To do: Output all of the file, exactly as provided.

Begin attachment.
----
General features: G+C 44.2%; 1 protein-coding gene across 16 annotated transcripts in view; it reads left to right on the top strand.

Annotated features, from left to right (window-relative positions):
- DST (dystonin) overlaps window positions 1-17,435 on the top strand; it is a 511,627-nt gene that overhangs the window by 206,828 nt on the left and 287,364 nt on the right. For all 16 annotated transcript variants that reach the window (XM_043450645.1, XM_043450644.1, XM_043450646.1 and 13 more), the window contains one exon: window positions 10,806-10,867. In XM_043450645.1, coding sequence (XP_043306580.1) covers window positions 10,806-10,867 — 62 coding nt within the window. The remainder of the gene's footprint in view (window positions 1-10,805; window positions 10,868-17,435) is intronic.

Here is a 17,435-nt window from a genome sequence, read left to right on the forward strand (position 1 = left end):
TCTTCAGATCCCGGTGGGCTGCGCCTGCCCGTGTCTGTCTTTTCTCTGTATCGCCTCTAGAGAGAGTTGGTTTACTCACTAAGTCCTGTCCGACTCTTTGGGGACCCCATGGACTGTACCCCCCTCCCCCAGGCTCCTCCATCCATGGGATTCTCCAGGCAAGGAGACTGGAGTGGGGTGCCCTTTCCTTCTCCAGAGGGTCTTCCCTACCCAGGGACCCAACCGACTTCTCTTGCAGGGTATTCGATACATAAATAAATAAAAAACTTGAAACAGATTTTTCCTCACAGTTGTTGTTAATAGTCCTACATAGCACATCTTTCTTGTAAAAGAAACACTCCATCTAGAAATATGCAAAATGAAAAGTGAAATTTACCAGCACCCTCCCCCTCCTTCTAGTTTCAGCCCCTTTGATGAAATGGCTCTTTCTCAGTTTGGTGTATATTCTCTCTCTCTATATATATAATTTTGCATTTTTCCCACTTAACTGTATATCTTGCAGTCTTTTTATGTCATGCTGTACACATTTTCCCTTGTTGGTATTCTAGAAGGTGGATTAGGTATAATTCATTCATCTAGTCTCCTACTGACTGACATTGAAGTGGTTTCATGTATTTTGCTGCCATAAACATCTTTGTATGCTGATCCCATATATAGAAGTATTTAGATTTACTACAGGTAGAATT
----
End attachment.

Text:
General features: G+C 44.2%; 1 protein-coding gene across 16 annotated transcripts in view; it reads left to right on the top strand.

Annotated features, from left to right (window-relative positions):
- DST (dystonin) overlaps window positions 1-17,435 on the top strand; it is a 511,627-nt gene that overhangs the window by 206,828 nt on the left and 287,364 nt on the right. For all 16 annotated transcript variants that reach the window (XM_043450645.1, XM_043450644.1, XM_043450646.1 and 13 more), the window contains one exon: window positions 10,806-10,867. In XM_043450645.1, coding sequence (XP_043306580.1) covers window positions 10,806-10,867 — 62 coding nt within the window. The remainder of the gene's footprint in view (window positions 1-10,805; window positions 10,868-17,435) is intronic.

Here is a 17,435-nt window from a genome sequence, read left to right on the forward strand (position 1 = left end):
TCTTCAGATCCCGGTGGGCTGCGCCTGCCCGTGTCTGTCTTTTCTCTGTATCGCCTCTAGAGAGAGTTGGTTTACTCACTAAGTCCTGTCCGACTCTTTGGGGACCCCATGGACTGTACCCCCCTCCCCCAGGCTCCTCCATCCATGGGATTCTCCAGGCAAGGAGACTGGAGTGGGGTGCCCTTTCCTTCTCCAGAGGGTCTTCCCTACCCAGGGACCCAACCGACTTCTCTTGCAGGGTATTCGATACATAAATAAATAAAAAACTTGAAACAGATTTTTCCTCACAGTTGTTGTTAATAGTCCTACATAGCACATCTTTCTTGTAAAAGAAACACTCCATCTAGAAATATGCAAAATGAAAAGTGAAATTTACCAGCACCCTCCCCCTCCTTCTAGTTTCAGCCCCTTTGATGAAATGGCTCTTTCTCAGTTTGGTGTATATTCTCTCTCTCTATATATATAATTTTGCATTTTTCCCACTTAACTGTATATCTTGCAGTCTTTTTATGTCATGCTGTACACATTTTCCCTTGTTGGTATTCTAGAAGGTGGATTAGGTATAATTCATTCATCTAGTCTCCTACTGACTGACATTGAAGTGGTTTCATGTATTTTGCTGCCATAAACATCTTTGTATGCTGATCCCATATATAGAAGTATTTAGATTTACTACAGGTAGAATT